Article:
In the B2B world, managers and team leaders have developed tried and tested programs for onboarding new hires in the office, but the shift to a remote workforce has shaken up the sales onboarding process as a whole.
As more and more companies, especially in the tech realm, move to digital-first environments, so have the job postings for Sales Development Representatives (SDRs), Business Development Representatives (BDRs), and other sales professionals. Organizations are now hiring for fully remote workforces and are therefore shifting to virtually onboarding their new employees.
We’ve rounded up the key things that you should know about virtual sales onboarding, the advantages and challenges, and the tools to help you through the process.
- 1. Is Virtual Sales Onboarding Here to Stay?
- 2. How to Ace Sales Onboarding in a Remote Work Environment
- 3. Challenges of Virtual Sales Onboarding
- 4. Advantages of Virtual Sales Onboarding
- 5. Tips for Managing a Dispersed Workforce While Remote
- 5.1 Build an Online Resource Guide
- 5.2 Have a Group Prospecting Session to Help Break the Ice
- 5.3 Embrace Social Opportunities to Foster Team Culture
- 5.4 Celebrate Team Wins
- 5.5 Use Asynchronous Video to Your Advantage
- 6. 3 Tools to Help with Virtual Sales Onboarding
- 6.1 Fellow
- 6.2 Vidyard
- 6.3 Gong
- 7. Build a Stellar Sales Team with Digital-First Opportunities
Is Virtual Sales Onboarding Here to Stay?
The digital transformation of the last few years has shifted the traditional in-person sales industry to a virtual realm and the data so far points to many organizations choosing to stay remote, even after the global pandemic is over.
Companies have realized the cost benefits of not having a traditional or dedicated office space. Many conversations can effectively occur over video, and a reduction in corporate travel has had an additional positive impact on company spending. Whole workforces have now gone remote or hybrid and virtual sales onboarding has become the norm.
In 2020, we saw the use of one-to-one video creation increase by 471% and expand throughout the entire sales process—including post-sales and support—as remote selling became the norm.
We believe remote selling is here to stay and with it, virtual sales onboarding.
How to Ace Sales Onboarding in a Remote Work Environment
The virtual sales onboarding process can be a challenge if you aren’t prepared. An important part of making sure the onboarding process runs smoothly from the start is coordinating with your IT team to ensure that all new hires are shipped (or can pick up) everything they need at once.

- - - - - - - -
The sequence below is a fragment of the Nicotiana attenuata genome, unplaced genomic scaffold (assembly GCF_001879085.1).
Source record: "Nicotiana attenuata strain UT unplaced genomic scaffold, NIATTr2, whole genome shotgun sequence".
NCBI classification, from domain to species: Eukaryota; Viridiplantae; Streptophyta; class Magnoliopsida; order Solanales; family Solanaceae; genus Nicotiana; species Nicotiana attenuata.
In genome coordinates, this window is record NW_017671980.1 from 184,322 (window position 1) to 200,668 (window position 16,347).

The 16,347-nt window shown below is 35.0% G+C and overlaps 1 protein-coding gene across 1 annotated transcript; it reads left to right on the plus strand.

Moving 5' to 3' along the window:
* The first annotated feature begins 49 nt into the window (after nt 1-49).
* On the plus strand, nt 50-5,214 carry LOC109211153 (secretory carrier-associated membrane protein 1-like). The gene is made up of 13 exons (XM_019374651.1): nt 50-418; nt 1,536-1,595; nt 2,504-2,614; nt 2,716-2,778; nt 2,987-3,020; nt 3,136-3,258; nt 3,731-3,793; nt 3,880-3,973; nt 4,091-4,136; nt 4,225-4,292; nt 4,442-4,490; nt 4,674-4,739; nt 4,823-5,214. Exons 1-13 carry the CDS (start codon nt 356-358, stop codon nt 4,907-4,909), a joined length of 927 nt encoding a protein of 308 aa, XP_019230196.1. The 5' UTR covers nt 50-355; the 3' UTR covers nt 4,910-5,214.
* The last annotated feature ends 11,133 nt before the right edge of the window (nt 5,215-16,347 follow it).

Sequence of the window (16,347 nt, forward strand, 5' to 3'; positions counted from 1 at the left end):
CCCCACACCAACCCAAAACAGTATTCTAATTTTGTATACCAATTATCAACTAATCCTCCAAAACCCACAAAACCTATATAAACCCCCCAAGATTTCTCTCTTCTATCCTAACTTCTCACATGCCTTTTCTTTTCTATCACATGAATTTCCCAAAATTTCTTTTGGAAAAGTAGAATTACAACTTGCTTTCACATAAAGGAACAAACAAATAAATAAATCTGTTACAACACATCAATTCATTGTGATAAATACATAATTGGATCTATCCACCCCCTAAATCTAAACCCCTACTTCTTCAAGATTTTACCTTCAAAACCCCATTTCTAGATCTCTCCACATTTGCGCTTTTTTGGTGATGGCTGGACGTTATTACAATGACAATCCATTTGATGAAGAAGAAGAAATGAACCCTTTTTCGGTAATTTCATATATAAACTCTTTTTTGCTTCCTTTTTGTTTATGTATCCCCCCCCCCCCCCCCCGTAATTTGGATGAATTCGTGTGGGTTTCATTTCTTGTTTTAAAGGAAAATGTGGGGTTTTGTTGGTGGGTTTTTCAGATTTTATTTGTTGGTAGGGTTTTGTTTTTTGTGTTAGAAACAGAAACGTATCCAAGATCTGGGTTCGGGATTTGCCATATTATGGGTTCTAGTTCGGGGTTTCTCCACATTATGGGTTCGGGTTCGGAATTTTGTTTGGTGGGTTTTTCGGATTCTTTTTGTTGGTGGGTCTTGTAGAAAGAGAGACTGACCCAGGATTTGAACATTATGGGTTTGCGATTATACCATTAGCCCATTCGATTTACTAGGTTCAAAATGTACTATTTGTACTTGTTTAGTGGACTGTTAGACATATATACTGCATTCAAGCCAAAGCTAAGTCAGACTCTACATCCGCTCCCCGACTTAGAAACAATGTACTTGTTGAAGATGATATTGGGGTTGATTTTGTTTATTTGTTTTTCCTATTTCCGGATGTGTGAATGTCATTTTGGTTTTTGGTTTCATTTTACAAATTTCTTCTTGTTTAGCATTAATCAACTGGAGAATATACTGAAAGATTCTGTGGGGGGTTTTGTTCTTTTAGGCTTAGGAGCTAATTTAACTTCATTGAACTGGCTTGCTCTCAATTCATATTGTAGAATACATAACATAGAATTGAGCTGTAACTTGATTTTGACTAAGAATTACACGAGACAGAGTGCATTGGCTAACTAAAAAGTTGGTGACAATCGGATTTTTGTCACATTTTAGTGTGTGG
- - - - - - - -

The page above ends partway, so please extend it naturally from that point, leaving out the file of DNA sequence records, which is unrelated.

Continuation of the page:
Some things to include in your new hire packages:
- An equipment list of everything they should have received to set up their home office properly
- Detailed instructions on how to sign in to all the proper applications on their computer
- Instructions on how their first day will go, who to report to virtually, and how to do so
- Bonus: Include some corporate-branded swag to welcome the new hire and make them feel part of the team
“On the first day, have new hires sign on to the virtual workplace and get everything they need from HR before they move over to meet their team. Feeling settled and having clear expectations will impact morale and how they start their job. Have a plan for equipment and for how you’re going to structure those first few days.”
Ellen StaffordVidyardDirector, Presales & Solutions
For remote sales onboarding, make sure new hires have clear expectations laid out for them of what the onboarding entails and what the desired outcome will be both for them and their managers.
Avoid the old school way of just handing over company material, asking them to read it and then giving a test. If you want your employees to succeed, have checkpoints throughout the onboarding process. Clearly document what you expect them to know at the end of each onboarding session and allow time for questions and discussion.
Being a new hire in a job like SDR or BDR can be tough, especially if you’re starting at a remote workplace and don’t get to meet anyone in person. So making sure everything’s clear, expectations are set, and employees know where to find what they need should be your top priority for your team.
Challenges of Virtual Sales Onboarding
One of the main challenges of remote sales onboarding is that visibility into the sales process can be limited from the rep’s perspective.
Back in the in-office environment, sales reps were able to immerse themselves into the action. Normally the sales team as a whole would be stationed in a pod or section of desks where new hires were able to hear a senior member during their interactions with customers. By allowing the new hire to soak in all the information and context of what it’s like to make a cold call, do a demo and how to handle objections/rejections—the learning process can be fast-tracked.
Any rep’s job can be tough, and this can be especially true for BDRs and SDRs. The role requires a person with high energy to be up to cold call and email customers constantly, plus complete all the tasks they need to do. So, if they don’t have the energy coming from their team to help build confidence and learn new skills, it can be a challenging transition. That’s where documented and shared team tricks and tips can come into play—managers need to find ways to make sure that new team members are encouraged, embraced, and supported from all sides.